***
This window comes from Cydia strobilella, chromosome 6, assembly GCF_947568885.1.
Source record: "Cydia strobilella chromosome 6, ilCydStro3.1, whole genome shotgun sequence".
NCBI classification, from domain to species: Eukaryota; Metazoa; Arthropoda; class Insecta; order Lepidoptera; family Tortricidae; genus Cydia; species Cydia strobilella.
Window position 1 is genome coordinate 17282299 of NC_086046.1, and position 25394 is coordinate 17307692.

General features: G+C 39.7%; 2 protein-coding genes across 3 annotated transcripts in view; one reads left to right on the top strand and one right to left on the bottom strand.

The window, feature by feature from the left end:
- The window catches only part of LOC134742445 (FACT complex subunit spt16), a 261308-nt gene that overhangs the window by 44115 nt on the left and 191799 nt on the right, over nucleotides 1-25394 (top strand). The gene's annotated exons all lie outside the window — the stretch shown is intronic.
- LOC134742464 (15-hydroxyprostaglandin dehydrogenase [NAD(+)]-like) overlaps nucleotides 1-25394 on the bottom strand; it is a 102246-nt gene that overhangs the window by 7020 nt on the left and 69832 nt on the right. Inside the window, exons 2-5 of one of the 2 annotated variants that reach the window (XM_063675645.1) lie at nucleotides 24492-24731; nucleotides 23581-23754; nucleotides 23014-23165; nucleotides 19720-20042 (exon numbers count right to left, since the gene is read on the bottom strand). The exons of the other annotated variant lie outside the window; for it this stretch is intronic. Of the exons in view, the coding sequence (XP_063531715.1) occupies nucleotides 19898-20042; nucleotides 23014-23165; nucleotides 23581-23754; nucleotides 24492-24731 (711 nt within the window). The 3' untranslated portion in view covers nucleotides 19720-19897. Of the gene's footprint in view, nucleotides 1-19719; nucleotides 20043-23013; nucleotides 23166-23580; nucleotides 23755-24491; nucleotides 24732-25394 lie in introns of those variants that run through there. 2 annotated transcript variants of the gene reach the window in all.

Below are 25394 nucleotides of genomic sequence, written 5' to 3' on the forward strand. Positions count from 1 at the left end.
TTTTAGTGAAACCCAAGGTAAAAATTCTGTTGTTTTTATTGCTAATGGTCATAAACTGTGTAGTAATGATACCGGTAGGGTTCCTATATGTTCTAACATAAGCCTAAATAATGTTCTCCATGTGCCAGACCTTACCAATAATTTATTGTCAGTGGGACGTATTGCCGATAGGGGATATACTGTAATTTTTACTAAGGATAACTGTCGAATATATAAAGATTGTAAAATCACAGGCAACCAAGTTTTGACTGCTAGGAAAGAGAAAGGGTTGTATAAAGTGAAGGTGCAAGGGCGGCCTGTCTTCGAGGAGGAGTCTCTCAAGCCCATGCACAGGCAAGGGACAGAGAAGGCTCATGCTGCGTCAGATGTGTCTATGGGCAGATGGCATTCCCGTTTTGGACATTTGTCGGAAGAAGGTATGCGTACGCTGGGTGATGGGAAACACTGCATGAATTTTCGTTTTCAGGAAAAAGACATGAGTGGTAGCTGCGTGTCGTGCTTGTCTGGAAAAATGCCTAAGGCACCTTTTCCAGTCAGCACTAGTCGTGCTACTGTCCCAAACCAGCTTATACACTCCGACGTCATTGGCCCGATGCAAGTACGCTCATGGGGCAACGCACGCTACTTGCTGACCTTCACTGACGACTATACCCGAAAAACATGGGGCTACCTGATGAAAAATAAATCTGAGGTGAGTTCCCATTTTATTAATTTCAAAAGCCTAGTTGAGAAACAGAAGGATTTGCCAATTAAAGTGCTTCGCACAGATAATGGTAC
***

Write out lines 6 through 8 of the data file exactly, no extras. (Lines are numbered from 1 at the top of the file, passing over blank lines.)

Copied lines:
The window, feature by feature from the left end:
- The window catches only part of LOC134742445 (FACT complex subunit spt16), a 261308-nt gene that overhangs the window by 44115 nt on the left and 191799 nt on the right, over nucleotides 1-25394 (top strand). The gene's annotated exons all lie outside the window — the stretch shown is intronic.
- LOC134742464 (15-hydroxyprostaglandin dehydrogenase [NAD(+)]-like) overlaps nucleotides 1-25394 on the bottom strand; it is a 102246-nt gene that overhangs the window by 7020 nt on the left and 69832 nt on the right. Inside the window, exons 2-5 of one of the 2 annotated variants that reach the window (XM_063675645.1) lie at nucleotides 24492-24731; nucleotides 23581-23754; nucleotides 23014-23165; nucleotides 19720-20042 (exon numbers count right to left, since the gene is read on the bottom strand). The exons of the other annotated variant lie outside the window; for it this stretch is intronic. Of the exons in view, the coding sequence (XP_063531715.1) occupies nucleotides 19898-20042; nucleotides 23014-23165; nucleotides 23581-23754; nucleotides 24492-24731 (711 nt within the window). The 3' untranslated portion in view covers nucleotides 19720-19897. Of the gene's footprint in view, nucleotides 1-19719; nucleotides 20043-23013; nucleotides 23166-23580; nucleotides 23755-24491; nucleotides 24732-25394 lie in introns of those variants that run through there. 2 annotated transcript variants of the gene reach the window in all.